How to make sure this carport doesn't fall?

Discussion in 'General Home Improvement Discussion' started by farmerjohn1324, Jul 12, 2018.

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  1. Jul 12, 2018 #1

    farmerjohn1324

    farmerjohn1324

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    This originally had 3 posts holding it up. 2 of them had gradually bent. On 5/28/18, two new posts were added, and one of the bent posts was replaced. The remaining post that was bent has gotten worse.

    What is the best thing to do?
     

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  2. Jul 12, 2018 #2

    bud16415

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    The best thing to do is stop running into them.


    I would replace them with custom structural steel square tubing sitting on concrete piers. A column strength calculation would need to be made based on the height and roof loadings. You should get a pro to do that. he can also advise as to depth of the footing and what kind of a cage should go inside the pour.


    If I were going to replace with what was there I would put a crash post ahead of it like they install at connivance stores.
     
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  3. Jul 14, 2018 #3

    nealtw

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    Bud's crash post is a bollard, 3" steel pipe filled with concrete and set in concrete like a fence post, set in place to take the hit before the structural post gets hit.
     
  4. Jul 14, 2018 #4

    farmerjohn1324

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    I don't know that I can set it in concrete with the slab there.
     
  5. Jul 14, 2018 #5

    farmerjohn1324

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    I don't know that I can set it in concrete with the slab there.
     
  6. Jul 14, 2018 #6

    farmerjohn1324

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    Do you mean like this?

    https://www.homedepot.com/p/Concrete-Pier-Block-with-Metal-Bracket-8053112/202820094

    If so, what is the benefit of putting it on this pier as oppose to having it fastened to the existing concrete slab?
     
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  7. Jul 15, 2018 #7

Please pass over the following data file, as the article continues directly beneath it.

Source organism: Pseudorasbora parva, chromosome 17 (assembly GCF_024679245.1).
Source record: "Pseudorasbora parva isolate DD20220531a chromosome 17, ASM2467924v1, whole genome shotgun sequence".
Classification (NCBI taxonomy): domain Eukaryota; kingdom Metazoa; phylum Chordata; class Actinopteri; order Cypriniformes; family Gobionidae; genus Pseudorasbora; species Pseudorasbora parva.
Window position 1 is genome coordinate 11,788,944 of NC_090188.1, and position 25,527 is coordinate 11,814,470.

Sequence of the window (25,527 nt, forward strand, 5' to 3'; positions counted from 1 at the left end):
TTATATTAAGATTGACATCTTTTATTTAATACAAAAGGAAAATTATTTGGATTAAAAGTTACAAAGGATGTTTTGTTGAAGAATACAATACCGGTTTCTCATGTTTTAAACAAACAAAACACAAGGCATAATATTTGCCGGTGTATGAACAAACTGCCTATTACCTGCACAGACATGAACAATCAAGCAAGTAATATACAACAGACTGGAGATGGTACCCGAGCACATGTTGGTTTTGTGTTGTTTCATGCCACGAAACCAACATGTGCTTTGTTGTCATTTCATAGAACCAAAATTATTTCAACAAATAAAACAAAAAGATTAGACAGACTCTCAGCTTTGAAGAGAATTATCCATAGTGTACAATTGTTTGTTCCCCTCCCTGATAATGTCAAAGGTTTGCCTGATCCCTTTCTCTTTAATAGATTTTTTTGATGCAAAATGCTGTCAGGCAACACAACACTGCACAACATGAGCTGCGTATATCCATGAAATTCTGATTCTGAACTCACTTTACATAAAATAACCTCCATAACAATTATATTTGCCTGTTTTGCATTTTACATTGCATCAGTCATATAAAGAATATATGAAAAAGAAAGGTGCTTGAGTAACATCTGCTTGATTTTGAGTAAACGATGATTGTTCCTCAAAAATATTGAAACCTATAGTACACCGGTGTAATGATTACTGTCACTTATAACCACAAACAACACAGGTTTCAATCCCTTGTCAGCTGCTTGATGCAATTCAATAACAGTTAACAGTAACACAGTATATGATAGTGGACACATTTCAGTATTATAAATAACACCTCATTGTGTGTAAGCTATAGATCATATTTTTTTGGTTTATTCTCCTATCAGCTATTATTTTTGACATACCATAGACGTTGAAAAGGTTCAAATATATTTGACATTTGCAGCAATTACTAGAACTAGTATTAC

JoeD

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    You don't want to use the blocks. You want the bottom of the post fastened in place. Those blocks will move.
     
  8. Jul 15, 2018 #8

    farmerjohn1324

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    Fastened how?
     
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  9. Jul 15, 2018 #9

    nealtw

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    You want it solid so it does not move you can put it just to the side and forward of the 4x4 post on the grass side.
    upload_2018-7-14_22-34-36.jpeg
     
  10. Jul 16, 2018 #10

    JoeD

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    The bottom of the post needs to be bolted down so that it can't be knocked out of position easily. Those deck blocks will slide around if someone bumps into them.
     
  11. Jul 17, 2018 at 2:51 PM #11

    mabloodhound

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    dig a 3'-4' deep hole in front of the concrete pad and put the solid concrete filled post into the hole. You can buy these filled columns at any big box store.
     
  12. Jul 19, 2018 at 1:31 AM #12

    farmerjohn1324

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  13. Jul 19, 2018 at 3:59 AM #13

    slownsteady

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  14. Jul 19, 2018 at 2:52 PM #14

    mabloodhound

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  15. Jul 19, 2018 at 5:51 PM #15

    farmerjohn1324

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  16. Jul 19, 2018 at 9:18 PM #16

    slownsteady

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    Thinking about it a little...
    We all went to the proper and very safe "by the book" approach, but really all you want is to prevent vehicles from bending your supports. Put a low fence along the outside of the carport. Something that will make noise when it is hit. 99% of drivers will stop when they hear the fence wrinkle and not get all the way to the posts.
     
  17. Jul 20, 2018 at 6:38 PM #17

    MrMiz

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    if you've got a welder and your "decent" with it you can make the foot for a structural steel post. The foot weld isn't load bearing it just holds the foot in place. I make my own with scrap steel and a hobby welder. Side impact with steel of any kind is going to damage it so you should also think about putting something in front of them like a column to take the hit before the post... like the other posts mentioned.

    You might even consider blocking off the uncovered area so it's not used like a parking lot.

    you could also put one of those parking stops in front of the uncovered side so it prevents back up to the point the post is hit.
    http://www.time2gonatural.com/wp-content/uploads/2017/10/Concrete-Parking-Stops-Home-Depot.jpg
     
    Last edited: Jul 20, 2018 at 6:48 PM
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  18. Jul 20, 2018 at 9:25 PM #18

    slownsteady

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    You could pour your own concrete curb. Or buy belgian blocks and make one
     

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